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HTC says Apple would rather sue than compete 'fairly in the market'

Responding to the latest legal challenge from Apple, people speaking for handset maker HTC on Tuesday said they are "disappointed" that Apple is suing its competitors "instead of competing fairly in the market."

The comments were made by HTC general counsel Grace Lei in a statement provided to Agence France Press. HTC responded to a new complaint filed last week, in which Apple asked the U.S. International Trade Commission once again to block to the import of hardware the company believes infringes on patents it owns.

"HTC is disappointed at Apple's constant attempts at litigations instead of competing fairly in the market," Lei reportedly said. "HTC strongly denies all infringement claims by Apple in the past and present and reiterates our determination and commitment to protect our intellectual property rights."

The report noted that patent lawsuits are common in the mobile industry, but mistakenly said that Apple and Nokia are currently suing each other for patent infringement. That dispute was resolved last month, when Apple agreed to pay Nokia for licenses and both companies agreed to withdraw their complaints from the ITC.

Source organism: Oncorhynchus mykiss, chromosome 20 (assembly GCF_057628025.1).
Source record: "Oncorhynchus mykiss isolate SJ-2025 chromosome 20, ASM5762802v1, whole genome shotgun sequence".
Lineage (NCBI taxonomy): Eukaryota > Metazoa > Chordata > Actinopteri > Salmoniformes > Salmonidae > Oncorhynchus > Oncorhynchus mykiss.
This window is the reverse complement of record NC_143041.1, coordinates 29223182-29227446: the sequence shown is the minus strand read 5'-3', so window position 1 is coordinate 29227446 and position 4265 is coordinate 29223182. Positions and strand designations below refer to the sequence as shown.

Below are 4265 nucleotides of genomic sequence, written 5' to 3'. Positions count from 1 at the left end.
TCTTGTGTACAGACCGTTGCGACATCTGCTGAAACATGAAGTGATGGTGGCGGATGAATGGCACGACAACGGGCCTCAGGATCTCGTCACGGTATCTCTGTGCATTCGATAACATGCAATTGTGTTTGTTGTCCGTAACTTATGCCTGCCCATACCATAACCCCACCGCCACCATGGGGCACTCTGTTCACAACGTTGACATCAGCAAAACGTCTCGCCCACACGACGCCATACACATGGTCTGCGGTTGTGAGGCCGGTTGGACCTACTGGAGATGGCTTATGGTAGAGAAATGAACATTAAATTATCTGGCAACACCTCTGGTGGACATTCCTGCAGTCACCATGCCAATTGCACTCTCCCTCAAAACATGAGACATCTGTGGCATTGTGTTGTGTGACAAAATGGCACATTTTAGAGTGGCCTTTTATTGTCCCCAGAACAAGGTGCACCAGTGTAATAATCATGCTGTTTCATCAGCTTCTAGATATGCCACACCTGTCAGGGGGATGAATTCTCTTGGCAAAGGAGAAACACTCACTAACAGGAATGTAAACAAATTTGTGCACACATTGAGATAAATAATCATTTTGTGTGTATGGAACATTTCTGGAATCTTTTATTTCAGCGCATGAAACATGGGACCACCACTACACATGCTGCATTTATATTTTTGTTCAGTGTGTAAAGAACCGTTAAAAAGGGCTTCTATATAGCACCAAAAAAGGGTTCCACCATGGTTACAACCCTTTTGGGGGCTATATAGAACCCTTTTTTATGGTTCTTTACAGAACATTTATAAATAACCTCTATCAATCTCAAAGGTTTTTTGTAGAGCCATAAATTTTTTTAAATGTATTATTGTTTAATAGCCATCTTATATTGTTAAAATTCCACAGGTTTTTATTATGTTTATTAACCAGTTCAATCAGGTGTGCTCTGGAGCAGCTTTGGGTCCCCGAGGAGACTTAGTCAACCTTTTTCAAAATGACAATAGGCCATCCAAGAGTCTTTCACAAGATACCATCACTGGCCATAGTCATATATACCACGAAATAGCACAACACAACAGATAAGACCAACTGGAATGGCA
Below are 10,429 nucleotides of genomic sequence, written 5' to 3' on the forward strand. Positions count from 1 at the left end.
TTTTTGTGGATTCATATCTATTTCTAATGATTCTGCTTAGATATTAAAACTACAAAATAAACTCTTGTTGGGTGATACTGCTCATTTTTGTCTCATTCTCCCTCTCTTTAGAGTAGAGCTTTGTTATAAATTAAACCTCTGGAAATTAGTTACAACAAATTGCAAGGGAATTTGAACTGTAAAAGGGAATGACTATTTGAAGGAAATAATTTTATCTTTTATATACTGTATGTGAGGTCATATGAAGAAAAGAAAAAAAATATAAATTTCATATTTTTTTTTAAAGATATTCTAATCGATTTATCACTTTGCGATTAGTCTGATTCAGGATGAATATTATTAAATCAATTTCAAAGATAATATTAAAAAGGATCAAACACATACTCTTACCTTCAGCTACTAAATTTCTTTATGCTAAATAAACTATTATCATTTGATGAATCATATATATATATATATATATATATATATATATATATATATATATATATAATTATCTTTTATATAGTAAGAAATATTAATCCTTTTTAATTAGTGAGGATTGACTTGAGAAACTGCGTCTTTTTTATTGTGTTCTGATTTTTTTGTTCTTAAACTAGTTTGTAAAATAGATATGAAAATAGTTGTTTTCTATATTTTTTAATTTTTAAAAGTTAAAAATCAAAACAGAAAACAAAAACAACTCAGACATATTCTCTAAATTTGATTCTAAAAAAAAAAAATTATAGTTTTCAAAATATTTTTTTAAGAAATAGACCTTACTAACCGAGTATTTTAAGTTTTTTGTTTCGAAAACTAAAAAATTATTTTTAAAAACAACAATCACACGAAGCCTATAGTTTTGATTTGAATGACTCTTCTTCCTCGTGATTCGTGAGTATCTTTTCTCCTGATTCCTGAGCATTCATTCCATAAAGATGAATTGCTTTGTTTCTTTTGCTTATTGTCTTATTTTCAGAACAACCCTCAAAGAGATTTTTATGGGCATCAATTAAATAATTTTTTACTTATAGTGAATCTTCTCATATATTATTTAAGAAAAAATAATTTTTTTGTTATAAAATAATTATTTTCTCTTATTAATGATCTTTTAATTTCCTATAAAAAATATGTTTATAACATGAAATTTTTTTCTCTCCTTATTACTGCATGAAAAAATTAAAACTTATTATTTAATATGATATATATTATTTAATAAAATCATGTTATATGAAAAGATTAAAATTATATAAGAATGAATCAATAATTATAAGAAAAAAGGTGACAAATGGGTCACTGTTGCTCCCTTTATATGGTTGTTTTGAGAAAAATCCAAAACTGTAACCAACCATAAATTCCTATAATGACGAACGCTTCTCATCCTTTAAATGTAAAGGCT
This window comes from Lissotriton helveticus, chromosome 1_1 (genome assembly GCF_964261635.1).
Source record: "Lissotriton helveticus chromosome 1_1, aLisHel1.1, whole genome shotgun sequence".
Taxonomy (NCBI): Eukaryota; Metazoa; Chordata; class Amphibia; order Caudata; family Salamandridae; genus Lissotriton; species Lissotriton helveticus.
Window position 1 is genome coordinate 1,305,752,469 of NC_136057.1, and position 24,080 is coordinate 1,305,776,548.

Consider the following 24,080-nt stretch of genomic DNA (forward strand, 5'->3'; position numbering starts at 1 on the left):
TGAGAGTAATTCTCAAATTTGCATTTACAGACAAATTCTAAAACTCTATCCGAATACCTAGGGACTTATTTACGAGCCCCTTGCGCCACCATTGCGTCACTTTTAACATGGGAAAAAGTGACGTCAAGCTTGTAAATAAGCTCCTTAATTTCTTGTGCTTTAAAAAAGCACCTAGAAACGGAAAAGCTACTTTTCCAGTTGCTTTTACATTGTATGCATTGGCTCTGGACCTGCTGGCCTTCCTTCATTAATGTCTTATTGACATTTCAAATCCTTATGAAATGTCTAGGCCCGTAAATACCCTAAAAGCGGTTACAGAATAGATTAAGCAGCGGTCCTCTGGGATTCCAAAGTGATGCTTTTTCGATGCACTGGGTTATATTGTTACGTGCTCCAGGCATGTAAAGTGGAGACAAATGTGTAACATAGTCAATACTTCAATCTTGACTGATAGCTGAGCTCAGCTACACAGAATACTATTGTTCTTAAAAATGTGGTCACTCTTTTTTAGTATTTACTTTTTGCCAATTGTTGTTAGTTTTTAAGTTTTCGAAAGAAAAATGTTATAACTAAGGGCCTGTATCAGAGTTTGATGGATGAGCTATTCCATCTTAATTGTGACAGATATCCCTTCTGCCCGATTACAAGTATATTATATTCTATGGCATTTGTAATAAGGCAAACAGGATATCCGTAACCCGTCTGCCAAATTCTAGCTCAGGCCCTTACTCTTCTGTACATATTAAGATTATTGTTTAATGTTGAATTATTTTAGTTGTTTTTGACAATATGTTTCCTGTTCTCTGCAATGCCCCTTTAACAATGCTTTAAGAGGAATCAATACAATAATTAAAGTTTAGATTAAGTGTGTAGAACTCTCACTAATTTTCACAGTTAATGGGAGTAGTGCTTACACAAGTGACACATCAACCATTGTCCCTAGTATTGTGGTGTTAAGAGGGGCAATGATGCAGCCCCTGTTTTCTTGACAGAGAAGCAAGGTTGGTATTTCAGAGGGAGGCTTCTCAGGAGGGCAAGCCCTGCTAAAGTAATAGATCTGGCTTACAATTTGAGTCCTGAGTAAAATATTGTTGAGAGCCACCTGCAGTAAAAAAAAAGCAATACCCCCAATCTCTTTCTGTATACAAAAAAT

But Apple is still engaged in a legal fight with Samsung at the ITC, with a new filing made last week. Apple's latest complaint requested the commission block the import of Samsung devices, including its Galaxy S phone and Galaxy Tab touchscreen tablet.

Apple's fight with HTC began in March of 2010 when the iPhone maker accused the Taiwanese company of infringing on 20 patents related to the iPhone's user interface, underlying architecture and hardware. In an accompanying statement, Apple Chief Executive Steve Jobs said he believes competition in the industry is "healthy," but that competitors like HTC should not "steal" Apple's technology.

HTC last year responded in kind, with a lawsuit that accuses Apple of infringing on five patents. As is standard practice, HTC asked the ITC to ban the import of Apple products into America, including the iPhone, iPad and iPod lineup.